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The Motion Path module of CSS defines an additional way to define the position and rotation of elements when rendering a document. The position is given by a trajectory and an offset along that trajectory between 0 and 100%. In combination with animations, the offset can also be animated.

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Filter effects are a way of processing an element's rendering before it is displayed in the document. Typically, rendering an element via CSS or SVG can conceptually described as if the element, including its children, are drawn into a buffer (such as a raster image) and then that buffer is composited into the elements parent. Filters apply an effect before the compositing stage. Examples of such effects are blurring, changing color intensity and warping the image.

Although originally designed for use in SVG, filter effects are a set a set of operations to apply on an image buffer and therefore can be applied to nearly any presentational environment, including CSS. They are triggered by a style instruction (the ‘filter’ property). This specification describes filters in a manner that allows them to be used in content styled by CSS, such as HTML and SVG. It also defines a CSS property value function that produces a CSS value.

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The module defines (1) properties to assign a shape (circle or polygon) to CSS boxes, to control the line length more precisely than with margins; (2) properties to define how text in other boxes wraps around such a shaped box; and (3) properties to turn an absolutely positioned box into an exclusion, causing text to wrap around it, too.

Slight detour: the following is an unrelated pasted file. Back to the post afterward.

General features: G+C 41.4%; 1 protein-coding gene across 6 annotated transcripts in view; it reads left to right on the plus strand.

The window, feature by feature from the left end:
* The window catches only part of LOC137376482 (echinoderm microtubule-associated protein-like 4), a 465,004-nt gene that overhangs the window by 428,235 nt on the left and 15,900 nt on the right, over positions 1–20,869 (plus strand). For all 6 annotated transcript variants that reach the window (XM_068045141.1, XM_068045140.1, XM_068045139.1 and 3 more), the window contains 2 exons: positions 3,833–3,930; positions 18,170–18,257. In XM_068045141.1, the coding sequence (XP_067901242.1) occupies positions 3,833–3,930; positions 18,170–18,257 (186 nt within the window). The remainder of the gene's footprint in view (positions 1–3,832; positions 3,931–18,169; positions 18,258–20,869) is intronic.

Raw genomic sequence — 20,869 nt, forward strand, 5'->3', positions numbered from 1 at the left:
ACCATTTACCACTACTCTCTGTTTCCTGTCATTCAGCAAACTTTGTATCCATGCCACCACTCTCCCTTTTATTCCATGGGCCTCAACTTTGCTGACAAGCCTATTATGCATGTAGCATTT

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CSS Transitions allows property changes in CSS values to occur smoothly over a specified duration.

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Changes in DOM elements above the visible region of a scrolling box can result in the page moving while the user is in the middle of consuming the content.

This spec proposes a mechanism to mitigate this jarring user experience by keeping track of the position of an anchor node and adjusting the scroll offset accordingly.

This spec also proposes an API for web developers to opt-out of this behavior.

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The APIs introduced by this specification provide authors with a way to inspect and manipulate the view information of a document. This includes getting the position of element layout boxes, obtaining the width of the viewport through script, and also scrolling an element.

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CSS Round Display Level 1 describes CSS features to help authors build a Web page suitable for a round display. It extends CSS modules such as Media Queries, CSS Shapes, Borders, and Positioned Layout.

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This CSS level 3 module describes how lists are styled.

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CSS Logical Properties and Values Level 1 defines properties that indirectly set certain other CSS properties (including width, margin, float, text-align and page-break) based on the writing mode: left-to-right, right-to-left or top-to-bottom. They are useful in simple, generic style sheets, such as User Agent style sheets, but may also save a few lines in styles for documents with both left-to-right and right-to-left text.

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Converting CSSOM value strings into meaningfully typed JavaScript representations and back can incur a significant performance overhead. This specification exposes CSS values as typed JavaScript objects to facilitate their performant manipulation.

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This module defines properties for text manipulation and specifies their processing model. It covers line breaking, justification and alignment, white space handling, and text transformation.

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CSSOM defines APIs (including generic parsing and serialization rules) for Media Queries, Selectors, and CSS itself.